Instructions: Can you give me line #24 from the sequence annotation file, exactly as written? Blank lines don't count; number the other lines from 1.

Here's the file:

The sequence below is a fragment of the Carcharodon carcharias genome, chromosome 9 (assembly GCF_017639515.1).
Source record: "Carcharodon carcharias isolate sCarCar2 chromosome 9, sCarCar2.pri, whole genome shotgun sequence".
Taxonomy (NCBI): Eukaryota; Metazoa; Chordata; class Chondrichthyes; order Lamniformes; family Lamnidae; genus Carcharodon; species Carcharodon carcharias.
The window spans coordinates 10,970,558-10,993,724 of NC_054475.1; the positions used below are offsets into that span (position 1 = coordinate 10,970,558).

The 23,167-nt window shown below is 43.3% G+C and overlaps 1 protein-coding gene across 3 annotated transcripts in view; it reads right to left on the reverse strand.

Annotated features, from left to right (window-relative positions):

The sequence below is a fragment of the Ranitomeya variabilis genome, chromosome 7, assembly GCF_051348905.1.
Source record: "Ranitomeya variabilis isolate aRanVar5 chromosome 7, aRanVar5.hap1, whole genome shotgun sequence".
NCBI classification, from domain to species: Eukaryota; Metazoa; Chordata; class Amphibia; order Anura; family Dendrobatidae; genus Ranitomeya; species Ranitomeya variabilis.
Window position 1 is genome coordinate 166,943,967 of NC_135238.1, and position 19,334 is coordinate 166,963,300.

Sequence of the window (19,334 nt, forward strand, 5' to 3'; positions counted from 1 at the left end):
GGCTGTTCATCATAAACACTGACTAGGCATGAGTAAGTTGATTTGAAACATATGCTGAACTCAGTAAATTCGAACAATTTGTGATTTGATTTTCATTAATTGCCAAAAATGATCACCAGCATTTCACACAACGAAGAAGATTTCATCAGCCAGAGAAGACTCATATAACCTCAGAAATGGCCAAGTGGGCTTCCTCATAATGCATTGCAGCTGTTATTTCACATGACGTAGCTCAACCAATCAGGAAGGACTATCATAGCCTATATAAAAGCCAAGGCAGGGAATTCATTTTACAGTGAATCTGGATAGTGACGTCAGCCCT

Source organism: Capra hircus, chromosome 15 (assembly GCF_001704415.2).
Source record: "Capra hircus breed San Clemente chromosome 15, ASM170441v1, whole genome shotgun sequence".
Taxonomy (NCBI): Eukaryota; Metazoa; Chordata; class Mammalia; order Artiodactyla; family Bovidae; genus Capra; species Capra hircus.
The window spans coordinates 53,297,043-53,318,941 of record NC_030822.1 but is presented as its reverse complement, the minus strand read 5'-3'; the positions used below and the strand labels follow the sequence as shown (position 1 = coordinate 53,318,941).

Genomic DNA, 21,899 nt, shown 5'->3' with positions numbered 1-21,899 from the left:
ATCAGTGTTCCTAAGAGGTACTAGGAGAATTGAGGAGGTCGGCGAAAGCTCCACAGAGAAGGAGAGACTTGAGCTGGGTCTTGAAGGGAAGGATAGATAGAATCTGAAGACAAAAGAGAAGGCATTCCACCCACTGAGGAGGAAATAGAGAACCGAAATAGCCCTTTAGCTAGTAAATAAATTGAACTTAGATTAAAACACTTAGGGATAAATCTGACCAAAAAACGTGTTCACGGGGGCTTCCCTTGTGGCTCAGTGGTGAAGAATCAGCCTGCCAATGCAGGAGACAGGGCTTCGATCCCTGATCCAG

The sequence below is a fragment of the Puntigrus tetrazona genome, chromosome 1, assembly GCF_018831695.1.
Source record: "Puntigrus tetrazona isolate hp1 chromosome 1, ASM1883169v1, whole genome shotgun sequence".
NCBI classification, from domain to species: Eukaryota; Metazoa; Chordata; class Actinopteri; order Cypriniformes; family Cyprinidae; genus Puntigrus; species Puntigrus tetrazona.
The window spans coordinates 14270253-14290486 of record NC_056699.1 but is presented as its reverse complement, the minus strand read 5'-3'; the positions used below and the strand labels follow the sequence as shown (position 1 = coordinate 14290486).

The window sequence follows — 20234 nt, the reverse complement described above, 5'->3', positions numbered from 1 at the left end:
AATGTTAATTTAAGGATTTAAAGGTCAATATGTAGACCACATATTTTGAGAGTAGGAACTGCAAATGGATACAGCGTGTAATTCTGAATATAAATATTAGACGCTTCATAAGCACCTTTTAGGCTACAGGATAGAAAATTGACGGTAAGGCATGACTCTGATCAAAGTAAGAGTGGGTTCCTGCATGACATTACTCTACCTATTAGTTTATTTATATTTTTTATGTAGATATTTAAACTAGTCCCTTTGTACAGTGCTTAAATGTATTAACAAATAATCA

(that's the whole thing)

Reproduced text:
AATGTTAATTTAAGGATTTAAAGGTCAATATGTAGACCACATATTTTGAGAGTAGGAACTGCAAATGGATACAGCGTGTAATTCTGAATATAAATATTAGACGCTTCATAAGCACCTTTTAGGCTACAGGATAGAAAATTGACGGTAAGGCATGACTCTGATCAAAGTAAGAGTGGGTTCCTGCATGACATTACTCTACCTATTAGTTTATTTATATTTTTTATGTAGATATTTAAACTAGTCCCTTTGTACAGTGCTTAAATGTATTAACAAATAATCA